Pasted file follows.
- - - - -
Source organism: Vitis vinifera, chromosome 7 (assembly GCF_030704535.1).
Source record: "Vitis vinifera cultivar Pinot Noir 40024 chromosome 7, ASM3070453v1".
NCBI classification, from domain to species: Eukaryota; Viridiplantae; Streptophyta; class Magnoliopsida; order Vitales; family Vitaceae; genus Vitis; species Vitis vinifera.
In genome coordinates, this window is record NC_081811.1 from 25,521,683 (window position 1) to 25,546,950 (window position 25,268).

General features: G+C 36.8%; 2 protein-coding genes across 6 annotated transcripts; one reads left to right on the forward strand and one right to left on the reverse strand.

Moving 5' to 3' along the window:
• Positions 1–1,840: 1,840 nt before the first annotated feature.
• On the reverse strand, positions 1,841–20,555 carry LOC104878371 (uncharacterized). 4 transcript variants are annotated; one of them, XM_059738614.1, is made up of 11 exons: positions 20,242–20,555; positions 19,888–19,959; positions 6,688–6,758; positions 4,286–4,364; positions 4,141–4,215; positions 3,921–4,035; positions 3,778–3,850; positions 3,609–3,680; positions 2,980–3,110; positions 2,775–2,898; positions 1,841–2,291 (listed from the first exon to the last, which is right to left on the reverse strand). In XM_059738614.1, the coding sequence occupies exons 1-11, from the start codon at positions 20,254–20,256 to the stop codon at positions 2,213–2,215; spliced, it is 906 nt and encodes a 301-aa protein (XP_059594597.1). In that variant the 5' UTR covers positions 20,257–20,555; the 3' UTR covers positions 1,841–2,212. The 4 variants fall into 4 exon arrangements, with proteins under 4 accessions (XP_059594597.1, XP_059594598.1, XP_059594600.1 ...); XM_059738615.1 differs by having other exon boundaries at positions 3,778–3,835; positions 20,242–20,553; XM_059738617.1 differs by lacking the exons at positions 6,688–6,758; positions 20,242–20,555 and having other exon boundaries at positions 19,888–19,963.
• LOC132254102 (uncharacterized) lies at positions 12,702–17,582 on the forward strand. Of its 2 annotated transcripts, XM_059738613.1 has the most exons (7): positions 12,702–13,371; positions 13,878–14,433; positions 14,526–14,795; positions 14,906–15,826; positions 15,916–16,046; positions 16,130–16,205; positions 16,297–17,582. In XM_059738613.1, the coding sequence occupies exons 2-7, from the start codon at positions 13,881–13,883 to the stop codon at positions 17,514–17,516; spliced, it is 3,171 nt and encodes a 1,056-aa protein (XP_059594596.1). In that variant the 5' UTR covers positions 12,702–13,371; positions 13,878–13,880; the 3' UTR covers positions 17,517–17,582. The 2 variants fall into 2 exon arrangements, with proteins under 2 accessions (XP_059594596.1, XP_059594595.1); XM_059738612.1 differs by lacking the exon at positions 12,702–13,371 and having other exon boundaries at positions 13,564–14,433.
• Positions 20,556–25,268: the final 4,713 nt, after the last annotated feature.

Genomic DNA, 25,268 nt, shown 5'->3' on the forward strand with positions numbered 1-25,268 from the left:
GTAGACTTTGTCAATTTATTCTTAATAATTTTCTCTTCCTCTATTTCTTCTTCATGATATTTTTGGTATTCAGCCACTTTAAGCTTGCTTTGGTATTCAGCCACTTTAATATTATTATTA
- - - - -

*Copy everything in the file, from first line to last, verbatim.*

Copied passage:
Source organism: Vitis vinifera, chromosome 7 (assembly GCF_030704535.1).
Source record: "Vitis vinifera cultivar Pinot Noir 40024 chromosome 7, ASM3070453v1".
NCBI classification, from domain to species: Eukaryota; Viridiplantae; Streptophyta; class Magnoliopsida; order Vitales; family Vitaceae; genus Vitis; species Vitis vinifera.
In genome coordinates, this window is record NC_081811.1 from 25,521,683 (window position 1) to 25,546,950 (window position 25,268).

General features: G+C 36.8%; 2 protein-coding genes across 6 annotated transcripts; one reads left to right on the forward strand and one right to left on the reverse strand.

Moving 5' to 3' along the window:
• Positions 1–1,840: 1,840 nt before the first annotated feature.
• On the reverse strand, positions 1,841–20,555 carry LOC104878371 (uncharacterized). 4 transcript variants are annotated; one of them, XM_059738614.1, is made up of 11 exons: positions 20,242–20,555; positions 19,888–19,959; positions 6,688–6,758; positions 4,286–4,364; positions 4,141–4,215; positions 3,921–4,035; positions 3,778–3,850; positions 3,609–3,680; positions 2,980–3,110; positions 2,775–2,898; positions 1,841–2,291 (listed from the first exon to the last, which is right to left on the reverse strand). In XM_059738614.1, the coding sequence occupies exons 1-11, from the start codon at positions 20,254–20,256 to the stop codon at positions 2,213–2,215; spliced, it is 906 nt and encodes a 301-aa protein (XP_059594597.1). In that variant the 5' UTR covers positions 20,257–20,555; the 3' UTR covers positions 1,841–2,212. The 4 variants fall into 4 exon arrangements, with proteins under 4 accessions (XP_059594597.1, XP_059594598.1, XP_059594600.1 ...); XM_059738615.1 differs by having other exon boundaries at positions 3,778–3,835; positions 20,242–20,553; XM_059738617.1 differs by lacking the exons at positions 6,688–6,758; positions 20,242–20,555 and having other exon boundaries at positions 19,888–19,963.
• LOC132254102 (uncharacterized) lies at positions 12,702–17,582 on the forward strand. Of its 2 annotated transcripts, XM_059738613.1 has the most exons (7): positions 12,702–13,371; positions 13,878–14,433; positions 14,526–14,795; positions 14,906–15,826; positions 15,916–16,046; positions 16,130–16,205; positions 16,297–17,582. In XM_059738613.1, the coding sequence occupies exons 2-7, from the start codon at positions 13,881–13,883 to the stop codon at positions 17,514–17,516; spliced, it is 3,171 nt and encodes a 1,056-aa protein (XP_059594596.1). In that variant the 5' UTR covers positions 12,702–13,371; positions 13,878–13,880; the 3' UTR covers positions 17,517–17,582. The 2 variants fall into 2 exon arrangements, with proteins under 2 accessions (XP_059594596.1, XP_059594595.1); XM_059738612.1 differs by lacking the exon at positions 12,702–13,371 and having other exon boundaries at positions 13,564–14,433.
• Positions 20,556–25,268: the final 4,713 nt, after the last annotated feature.

Genomic DNA, 25,268 nt, shown 5'->3' on the forward strand with positions numbered 1-25,268 from the left:
GTAGACTTTGTCAATTTATTCTTAATAATTTTCTCTTCCTCTATTTCTTCTTCATGATATTTTTGGTATTCAGCCACTTTAAGCTTGCTTTGGTATTCAGCCACTTTAATATTATTATTA